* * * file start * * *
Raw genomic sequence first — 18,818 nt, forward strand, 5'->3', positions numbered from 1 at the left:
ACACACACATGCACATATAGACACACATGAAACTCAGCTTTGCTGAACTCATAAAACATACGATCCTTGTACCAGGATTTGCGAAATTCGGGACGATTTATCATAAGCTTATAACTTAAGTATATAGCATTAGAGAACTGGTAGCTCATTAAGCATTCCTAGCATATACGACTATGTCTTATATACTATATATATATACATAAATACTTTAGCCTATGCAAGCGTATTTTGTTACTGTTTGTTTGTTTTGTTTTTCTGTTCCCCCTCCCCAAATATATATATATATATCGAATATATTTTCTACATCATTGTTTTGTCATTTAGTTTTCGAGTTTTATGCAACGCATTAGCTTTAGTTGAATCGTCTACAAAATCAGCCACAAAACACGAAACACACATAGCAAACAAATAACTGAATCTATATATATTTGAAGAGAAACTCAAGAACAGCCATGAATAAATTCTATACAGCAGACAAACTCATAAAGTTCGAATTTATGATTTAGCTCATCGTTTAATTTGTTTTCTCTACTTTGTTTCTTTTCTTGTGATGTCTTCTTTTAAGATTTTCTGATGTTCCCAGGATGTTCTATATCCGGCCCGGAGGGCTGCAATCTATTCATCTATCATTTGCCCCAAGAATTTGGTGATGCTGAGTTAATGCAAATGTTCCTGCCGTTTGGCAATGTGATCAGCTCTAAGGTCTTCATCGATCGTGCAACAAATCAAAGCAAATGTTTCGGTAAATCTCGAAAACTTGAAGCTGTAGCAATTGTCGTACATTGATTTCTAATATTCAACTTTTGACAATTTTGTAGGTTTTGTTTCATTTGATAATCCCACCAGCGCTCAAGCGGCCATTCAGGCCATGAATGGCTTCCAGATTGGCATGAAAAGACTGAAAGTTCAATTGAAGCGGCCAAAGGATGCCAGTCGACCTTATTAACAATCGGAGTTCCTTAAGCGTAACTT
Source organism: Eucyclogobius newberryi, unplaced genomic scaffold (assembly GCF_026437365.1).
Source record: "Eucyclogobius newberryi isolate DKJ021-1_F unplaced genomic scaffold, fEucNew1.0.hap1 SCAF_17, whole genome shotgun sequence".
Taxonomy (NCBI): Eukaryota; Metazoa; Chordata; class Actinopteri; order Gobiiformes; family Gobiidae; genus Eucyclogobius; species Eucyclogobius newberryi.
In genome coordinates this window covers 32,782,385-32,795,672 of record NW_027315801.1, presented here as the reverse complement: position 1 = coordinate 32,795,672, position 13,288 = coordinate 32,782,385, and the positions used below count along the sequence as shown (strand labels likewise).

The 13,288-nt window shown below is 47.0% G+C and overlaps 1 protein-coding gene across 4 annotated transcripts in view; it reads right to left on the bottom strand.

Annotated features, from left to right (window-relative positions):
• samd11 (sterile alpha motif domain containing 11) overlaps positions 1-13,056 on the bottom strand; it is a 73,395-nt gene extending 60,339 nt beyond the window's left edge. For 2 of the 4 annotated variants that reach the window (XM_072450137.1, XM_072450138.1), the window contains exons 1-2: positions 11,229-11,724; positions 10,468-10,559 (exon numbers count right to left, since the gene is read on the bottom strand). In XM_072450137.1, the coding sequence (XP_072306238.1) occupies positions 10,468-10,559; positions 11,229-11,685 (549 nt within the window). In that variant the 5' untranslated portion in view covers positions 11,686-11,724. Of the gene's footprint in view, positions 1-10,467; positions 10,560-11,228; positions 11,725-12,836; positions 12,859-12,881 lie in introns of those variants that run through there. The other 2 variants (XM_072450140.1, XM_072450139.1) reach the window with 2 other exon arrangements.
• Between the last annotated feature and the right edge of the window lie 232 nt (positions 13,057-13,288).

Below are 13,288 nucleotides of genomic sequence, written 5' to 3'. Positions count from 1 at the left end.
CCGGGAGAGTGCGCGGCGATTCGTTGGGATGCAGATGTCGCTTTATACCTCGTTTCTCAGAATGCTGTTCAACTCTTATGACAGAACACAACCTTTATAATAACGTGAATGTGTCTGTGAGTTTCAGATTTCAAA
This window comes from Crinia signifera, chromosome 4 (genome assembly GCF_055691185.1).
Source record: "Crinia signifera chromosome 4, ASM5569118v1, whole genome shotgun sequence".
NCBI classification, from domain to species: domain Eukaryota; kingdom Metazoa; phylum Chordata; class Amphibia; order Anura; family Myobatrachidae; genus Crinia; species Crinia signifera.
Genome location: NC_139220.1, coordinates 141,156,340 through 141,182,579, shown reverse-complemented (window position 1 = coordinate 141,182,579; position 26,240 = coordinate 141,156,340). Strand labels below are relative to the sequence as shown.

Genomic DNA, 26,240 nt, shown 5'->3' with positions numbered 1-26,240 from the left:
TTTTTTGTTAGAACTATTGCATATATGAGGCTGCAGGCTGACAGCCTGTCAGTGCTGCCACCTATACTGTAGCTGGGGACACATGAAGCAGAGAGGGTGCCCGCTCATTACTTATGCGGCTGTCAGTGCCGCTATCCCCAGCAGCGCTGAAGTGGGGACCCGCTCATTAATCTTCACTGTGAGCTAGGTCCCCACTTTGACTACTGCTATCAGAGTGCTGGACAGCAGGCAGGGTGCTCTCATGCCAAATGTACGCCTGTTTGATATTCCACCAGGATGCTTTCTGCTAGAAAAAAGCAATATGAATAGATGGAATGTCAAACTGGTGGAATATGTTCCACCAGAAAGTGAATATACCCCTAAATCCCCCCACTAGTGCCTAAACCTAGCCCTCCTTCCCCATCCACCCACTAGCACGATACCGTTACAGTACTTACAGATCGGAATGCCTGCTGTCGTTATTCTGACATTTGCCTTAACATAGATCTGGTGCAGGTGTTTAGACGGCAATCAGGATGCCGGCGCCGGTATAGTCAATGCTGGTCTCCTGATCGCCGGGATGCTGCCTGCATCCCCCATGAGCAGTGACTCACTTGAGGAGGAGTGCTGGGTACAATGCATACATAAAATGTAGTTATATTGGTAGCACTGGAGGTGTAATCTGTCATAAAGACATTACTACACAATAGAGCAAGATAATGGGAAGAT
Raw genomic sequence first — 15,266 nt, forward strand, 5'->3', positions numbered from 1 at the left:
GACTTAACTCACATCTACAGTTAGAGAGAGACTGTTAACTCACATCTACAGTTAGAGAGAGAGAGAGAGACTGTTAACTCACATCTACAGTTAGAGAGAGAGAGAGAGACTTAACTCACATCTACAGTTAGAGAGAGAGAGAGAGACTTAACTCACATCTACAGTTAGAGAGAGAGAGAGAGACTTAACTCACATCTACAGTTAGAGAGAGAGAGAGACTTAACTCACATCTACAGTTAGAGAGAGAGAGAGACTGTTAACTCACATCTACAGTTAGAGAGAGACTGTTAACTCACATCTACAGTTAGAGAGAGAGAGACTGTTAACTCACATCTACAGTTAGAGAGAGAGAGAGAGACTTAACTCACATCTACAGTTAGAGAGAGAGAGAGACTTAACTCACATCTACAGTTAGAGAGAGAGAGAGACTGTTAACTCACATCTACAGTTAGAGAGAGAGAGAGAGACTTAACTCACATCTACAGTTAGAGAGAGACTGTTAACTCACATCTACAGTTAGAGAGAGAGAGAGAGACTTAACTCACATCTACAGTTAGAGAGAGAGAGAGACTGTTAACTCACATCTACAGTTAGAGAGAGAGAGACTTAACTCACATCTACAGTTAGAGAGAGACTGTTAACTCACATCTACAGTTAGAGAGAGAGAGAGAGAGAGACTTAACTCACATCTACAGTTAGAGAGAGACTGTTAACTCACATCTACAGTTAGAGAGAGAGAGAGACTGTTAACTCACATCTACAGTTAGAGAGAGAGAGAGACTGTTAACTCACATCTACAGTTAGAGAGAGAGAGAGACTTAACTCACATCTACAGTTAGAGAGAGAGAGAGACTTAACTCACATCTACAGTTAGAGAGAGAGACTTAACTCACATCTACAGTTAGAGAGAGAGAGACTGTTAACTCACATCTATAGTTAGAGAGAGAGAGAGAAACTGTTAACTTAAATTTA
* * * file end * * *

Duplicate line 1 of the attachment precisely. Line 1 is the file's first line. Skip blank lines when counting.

Raw genomic sequence first — 18,818 nt, forward strand, 5'->3', positions numbered from 1 at the left: